24.             _Comparer = EqualityComparer<TKey>.Default;
    25.       }
    26.       else
    27.       {
    28.            _comparerTypeName = comparer.GetType().AssemblyQualifiedName;
    29.             _Comparer = comparer;
    30.       }
    31. }
    32.  
    You know something along those lines could work...

    About serializing the fields, it would be ideal to serialize only the keys/values yes.But the point was not to use ISerializationCallbackReceiver avoiding the problems mentioned in the links first mentioned in the first page ^
    But I will give it a try, one thing though we'd have to be more familiar with the code to see how we'd construct the rest of the data purely from the keys/values, like the _Next array for example.
     
  8. lordofduct

    lordofduct

    Joined:
    Oct 3, 2011
    Posts:
    6,741
    Yeah, you can do that.

    That's actually the basis behind my 'TypeReference' class:
    https://github.com/lordofduct/spacepuppy-unity-framework/blob/master/SpacepuppyBase/TypeReference.cs
    propertydrawer:
    https://github.com/lordofduct/space...ase/Inspectors/TypeReferencePropertyDrawer.cs

    As for the links you refer to. What's going on there is a threading issue combined with the serializer. And locks won't work because the unity serializer doesn't attempt locks (a lock doesn't prevent access to an object, it causes another call to lock on the same object to block). The classes in those examples inherit from their respective types (Dictionary, HashSet, etc). These classes are flagged in the .Net/Mono framework as being serializable with the very same SerializableAttribute. This tells unity to go through the fields of that class and check if they need to be serialized. SO, while your callback is going on it might be looking into the fields of the parent class... here's the thing. Unity uses the System.Serializable and the System.NonSerialized attributes, but it ALSO uses its special UnityEngine.SerializeField attribute. So Dictionary and HashSet don't use this attribute... and here's the annoying factor. Unity SAYS that private fields aren't serialized, and that you don't have to tag them with the System.NonSerializedAttribute... but they fail to mention they still touch those fields, for whatever reason. And since .Net/mono has them flagged for .Net/mono style serialization, they're NOT set as System.NonSerialized.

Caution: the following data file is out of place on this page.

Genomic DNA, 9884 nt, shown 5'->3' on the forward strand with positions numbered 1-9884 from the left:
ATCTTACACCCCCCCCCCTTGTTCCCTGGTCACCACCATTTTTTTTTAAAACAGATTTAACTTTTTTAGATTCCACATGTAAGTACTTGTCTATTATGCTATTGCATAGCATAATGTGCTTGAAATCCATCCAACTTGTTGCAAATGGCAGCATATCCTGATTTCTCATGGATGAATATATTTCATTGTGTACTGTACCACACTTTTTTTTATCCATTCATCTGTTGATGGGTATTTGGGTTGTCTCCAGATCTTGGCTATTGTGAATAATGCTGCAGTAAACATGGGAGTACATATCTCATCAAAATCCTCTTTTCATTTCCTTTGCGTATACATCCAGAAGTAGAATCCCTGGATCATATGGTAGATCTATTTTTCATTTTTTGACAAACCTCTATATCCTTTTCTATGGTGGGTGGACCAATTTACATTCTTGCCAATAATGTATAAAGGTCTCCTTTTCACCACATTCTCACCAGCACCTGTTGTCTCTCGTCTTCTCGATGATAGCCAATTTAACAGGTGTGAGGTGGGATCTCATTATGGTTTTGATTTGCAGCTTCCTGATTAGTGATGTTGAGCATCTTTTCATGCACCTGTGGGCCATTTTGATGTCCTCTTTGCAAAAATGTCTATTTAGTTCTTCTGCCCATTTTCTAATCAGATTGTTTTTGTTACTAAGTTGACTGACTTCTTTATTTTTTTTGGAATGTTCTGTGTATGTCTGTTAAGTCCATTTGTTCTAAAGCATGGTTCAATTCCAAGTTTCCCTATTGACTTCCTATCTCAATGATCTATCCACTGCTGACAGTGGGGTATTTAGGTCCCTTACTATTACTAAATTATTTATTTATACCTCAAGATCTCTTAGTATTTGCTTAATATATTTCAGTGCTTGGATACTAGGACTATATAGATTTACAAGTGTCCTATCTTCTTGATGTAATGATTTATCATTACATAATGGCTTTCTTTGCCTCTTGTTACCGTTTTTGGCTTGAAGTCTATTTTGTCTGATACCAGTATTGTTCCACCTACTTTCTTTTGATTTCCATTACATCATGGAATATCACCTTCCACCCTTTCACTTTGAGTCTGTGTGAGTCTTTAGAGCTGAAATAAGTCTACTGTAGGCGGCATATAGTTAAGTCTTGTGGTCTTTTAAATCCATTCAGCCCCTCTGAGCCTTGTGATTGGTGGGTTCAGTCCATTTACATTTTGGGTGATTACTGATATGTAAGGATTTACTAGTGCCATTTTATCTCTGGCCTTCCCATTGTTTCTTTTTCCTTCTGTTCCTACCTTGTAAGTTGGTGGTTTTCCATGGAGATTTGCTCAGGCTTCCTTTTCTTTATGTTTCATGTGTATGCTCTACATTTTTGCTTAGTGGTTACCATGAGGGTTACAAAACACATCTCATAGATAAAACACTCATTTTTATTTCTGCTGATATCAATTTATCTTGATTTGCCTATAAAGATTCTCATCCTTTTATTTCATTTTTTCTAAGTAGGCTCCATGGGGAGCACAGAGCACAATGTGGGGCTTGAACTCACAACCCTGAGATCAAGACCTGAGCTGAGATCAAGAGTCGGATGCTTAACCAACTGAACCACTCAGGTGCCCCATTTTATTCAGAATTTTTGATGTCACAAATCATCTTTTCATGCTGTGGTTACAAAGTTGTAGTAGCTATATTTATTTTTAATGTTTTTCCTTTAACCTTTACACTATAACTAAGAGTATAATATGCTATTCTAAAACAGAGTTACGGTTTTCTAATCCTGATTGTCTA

In your class though, those fields you have direct control over. You can flag them as System.NonSerialized, which signals to the unity serializer to not even bother with them at all. So they won't get touched during the callback.

    Of course, you may want to continue serializing those fields for speed sake. Recalculating on the callbacks creates that overhead. And since any call to things like 'Instantiate' actually perform a serialize/deserialize, this means any time you clone a GameObject with a script that has this dictionary on it, it takes on that overhead. So it's about balancing the speed vs the memory...


    Honestly, I REALLY hate the way that unity implemented there serialization callback. It still relies on fields in the object. It means that you now need a field for the actual value, and a field for the serialized representation of it, that persists through runtime after serialization.

    If they just implemented a serialization callback more similar to the .Net ISerializable interface, where they hand you a representation of the serialized data that can have entries read and wrote to, all of this would be avoided.

    I have this feeling that just like a lot of their other design choices that they think lay users may find this confusing or hard to use. But as a result we end up with a system that has "magic" behaviour, and memory overhead that the lay user is mostly left ignorant of.